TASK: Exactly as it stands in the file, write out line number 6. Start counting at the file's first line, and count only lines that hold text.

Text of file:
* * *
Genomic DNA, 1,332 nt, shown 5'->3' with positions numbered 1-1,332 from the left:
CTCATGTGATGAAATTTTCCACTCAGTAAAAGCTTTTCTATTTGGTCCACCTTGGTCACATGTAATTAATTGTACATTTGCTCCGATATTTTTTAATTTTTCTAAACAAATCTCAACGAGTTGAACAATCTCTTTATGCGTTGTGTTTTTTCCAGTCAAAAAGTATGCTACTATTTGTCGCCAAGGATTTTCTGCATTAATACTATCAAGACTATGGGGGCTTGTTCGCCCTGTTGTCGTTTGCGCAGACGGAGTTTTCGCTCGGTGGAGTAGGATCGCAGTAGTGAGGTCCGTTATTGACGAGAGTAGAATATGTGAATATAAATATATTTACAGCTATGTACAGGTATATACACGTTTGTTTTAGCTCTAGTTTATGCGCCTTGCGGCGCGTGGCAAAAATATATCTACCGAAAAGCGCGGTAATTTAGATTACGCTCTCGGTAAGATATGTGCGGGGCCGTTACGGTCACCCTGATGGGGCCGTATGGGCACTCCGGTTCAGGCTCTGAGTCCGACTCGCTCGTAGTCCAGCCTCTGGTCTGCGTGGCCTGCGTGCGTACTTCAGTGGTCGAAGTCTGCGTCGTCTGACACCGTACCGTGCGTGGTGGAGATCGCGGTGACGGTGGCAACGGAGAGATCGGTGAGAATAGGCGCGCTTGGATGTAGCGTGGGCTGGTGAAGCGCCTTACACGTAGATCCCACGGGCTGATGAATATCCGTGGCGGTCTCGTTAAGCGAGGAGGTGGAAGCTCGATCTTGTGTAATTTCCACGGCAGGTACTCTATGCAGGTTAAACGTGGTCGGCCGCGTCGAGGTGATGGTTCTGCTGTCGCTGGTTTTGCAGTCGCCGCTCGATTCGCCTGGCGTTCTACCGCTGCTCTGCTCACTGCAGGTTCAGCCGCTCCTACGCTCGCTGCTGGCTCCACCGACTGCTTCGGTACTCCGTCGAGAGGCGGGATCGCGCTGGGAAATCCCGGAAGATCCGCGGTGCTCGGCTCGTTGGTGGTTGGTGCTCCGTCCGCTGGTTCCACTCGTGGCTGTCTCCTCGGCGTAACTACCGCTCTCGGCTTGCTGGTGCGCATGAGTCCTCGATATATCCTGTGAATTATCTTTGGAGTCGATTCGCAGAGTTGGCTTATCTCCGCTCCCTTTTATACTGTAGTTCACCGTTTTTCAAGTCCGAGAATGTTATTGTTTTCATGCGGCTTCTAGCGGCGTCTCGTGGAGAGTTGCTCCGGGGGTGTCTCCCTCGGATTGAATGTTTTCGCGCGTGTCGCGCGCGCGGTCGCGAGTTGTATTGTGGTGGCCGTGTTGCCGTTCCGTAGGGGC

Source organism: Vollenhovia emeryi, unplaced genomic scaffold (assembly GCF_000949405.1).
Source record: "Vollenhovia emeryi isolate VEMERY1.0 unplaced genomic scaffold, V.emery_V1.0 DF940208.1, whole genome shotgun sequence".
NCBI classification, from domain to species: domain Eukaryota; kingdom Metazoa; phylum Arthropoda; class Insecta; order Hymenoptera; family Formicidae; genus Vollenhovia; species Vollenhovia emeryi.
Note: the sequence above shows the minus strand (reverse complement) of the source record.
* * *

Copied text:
Note: the sequence above shows the minus strand (reverse complement) of the source record.